In his annual State of the Judiciary speech, Chief Judge Jonathan Lippman was very critical of New York’s bail system and called for significant changes. He said, much in agreement with reforms happening across the country, that the system is biased against the poor and simultaneously often fails to keep the general public safe.
According to the NY Times, one study found that 19,137 non-felony defendants were arrested in the city and given a $1,000 bond or less. Unable to meet this bond, 87% were held in jail until trial or until the charges were disposed. The average stay for these low-level offenses was 15.7 days.
This study revealed that while for many people $1,000 would be a low, manageable amount to come up with—for the vast majority of low-level offenders, the amount is way too much. And, it’s important to remember, these offenses are largely nonviolent with no public-safety concerns. This, Lippman said, is unfair and “strips our justice system of its credibility.”
“The bail system in New York is frankly an embarrassment,” said Steven Banks for the Legal Aid Society. “It’s essentially sentence first, disposition second.”
Thousands of men and women are given unattainable bails on charges that are minor or wouldn’t even warrant a lengthy jail sentence after conviction.
One woman, profiled in the NY Times report, couldn’t make her $1,000 bail after a cop arrested her when he said she threw a crack pipe. She was held for 12 days, eight of which were served on Riker’s island. (Again, she was alleged to have thrown a crack pipe.) After those 12 days, her bail was reduced to $250 and then the charges were eventually dropped. Why? There was no crack residue on the pipe. No cocaine, no offense. Essentially, she served 12 days for committing no offense. And even if she had been in possession of drug paraphernalia, was 12 days appropriate? Hardly.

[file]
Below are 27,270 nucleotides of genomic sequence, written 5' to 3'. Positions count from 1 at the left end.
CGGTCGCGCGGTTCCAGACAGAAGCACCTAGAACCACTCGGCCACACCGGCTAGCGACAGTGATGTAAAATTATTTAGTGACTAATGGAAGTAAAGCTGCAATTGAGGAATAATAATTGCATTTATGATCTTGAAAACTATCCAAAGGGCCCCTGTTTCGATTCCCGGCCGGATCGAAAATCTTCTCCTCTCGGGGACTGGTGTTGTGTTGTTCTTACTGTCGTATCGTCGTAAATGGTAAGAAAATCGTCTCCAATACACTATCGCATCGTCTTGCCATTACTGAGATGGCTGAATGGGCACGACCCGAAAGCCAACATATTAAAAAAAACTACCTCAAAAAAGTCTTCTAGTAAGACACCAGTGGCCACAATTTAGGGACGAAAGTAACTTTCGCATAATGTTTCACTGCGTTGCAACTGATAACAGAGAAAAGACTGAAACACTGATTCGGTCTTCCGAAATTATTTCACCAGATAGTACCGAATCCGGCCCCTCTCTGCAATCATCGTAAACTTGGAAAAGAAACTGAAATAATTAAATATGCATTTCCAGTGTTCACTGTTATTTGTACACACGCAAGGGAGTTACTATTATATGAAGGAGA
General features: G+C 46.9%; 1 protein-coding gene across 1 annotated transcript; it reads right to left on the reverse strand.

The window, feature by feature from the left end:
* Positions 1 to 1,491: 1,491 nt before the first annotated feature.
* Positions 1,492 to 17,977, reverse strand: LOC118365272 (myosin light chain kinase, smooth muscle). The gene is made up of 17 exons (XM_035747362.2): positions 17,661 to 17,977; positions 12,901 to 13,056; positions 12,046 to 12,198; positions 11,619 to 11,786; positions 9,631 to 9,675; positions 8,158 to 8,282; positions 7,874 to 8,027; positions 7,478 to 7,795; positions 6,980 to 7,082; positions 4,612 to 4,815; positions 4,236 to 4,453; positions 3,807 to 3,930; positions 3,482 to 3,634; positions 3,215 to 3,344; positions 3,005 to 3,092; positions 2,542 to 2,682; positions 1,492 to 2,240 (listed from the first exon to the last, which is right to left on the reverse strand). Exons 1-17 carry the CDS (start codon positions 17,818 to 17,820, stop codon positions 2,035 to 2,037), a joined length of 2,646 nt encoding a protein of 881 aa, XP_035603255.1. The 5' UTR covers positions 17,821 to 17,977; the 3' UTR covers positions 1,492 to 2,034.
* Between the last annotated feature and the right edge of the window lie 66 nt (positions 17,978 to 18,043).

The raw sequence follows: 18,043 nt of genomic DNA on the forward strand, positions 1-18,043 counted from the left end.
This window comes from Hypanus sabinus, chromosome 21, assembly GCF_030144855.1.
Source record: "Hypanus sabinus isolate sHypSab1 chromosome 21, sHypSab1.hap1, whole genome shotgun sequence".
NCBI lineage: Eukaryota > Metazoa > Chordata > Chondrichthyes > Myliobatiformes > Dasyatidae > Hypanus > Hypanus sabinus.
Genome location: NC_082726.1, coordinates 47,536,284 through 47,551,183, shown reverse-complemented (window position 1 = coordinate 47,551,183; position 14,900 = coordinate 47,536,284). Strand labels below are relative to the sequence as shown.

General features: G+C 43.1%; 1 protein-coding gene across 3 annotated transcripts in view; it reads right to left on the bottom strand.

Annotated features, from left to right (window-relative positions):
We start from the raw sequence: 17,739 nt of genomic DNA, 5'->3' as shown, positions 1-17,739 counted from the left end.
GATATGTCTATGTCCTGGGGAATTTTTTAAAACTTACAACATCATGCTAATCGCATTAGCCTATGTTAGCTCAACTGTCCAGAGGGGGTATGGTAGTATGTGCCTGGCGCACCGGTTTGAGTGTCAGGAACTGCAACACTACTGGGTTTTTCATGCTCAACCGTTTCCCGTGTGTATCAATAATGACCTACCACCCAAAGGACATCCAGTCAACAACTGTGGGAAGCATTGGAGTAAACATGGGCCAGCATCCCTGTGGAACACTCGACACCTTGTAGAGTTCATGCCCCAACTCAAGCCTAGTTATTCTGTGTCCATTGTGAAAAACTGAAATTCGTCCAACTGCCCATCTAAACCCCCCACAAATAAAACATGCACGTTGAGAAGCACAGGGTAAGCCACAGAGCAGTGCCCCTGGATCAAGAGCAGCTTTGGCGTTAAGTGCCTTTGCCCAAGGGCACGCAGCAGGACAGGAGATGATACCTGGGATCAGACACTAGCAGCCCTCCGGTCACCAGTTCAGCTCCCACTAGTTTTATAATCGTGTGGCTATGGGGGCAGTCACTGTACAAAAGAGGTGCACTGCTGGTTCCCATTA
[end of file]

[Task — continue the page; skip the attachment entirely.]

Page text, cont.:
Compounding the crooked bail system is the fact that bail bondsmen aren’t usually willing to work for low bonds. They make a percentage of the total bond amount, so low bonds don’t make business sense for them. Someone accused of an offense serious enough to warrant a $25,000, however, could be loaned the money and out of jail the next day.
Judge Lippman, in addition to calling for reform on the bail system, said supervised released programs could help, by monitoring those who are awaiting trial without costing an arm and a leg to house them. This method would also mean the defendants keep their jobs, another way the state could save money.
“You do the math,” Lippman said. “There is enormous potential savings if we can figure out how to safely and responsibly keep nonviolent defendants in the community while their cases are pending.” The ACLU and other states like California are already investigation real bail reforms and their cost savings.
Hopefully, this judge’s sound recommendations will be well-received by New York lawmakers.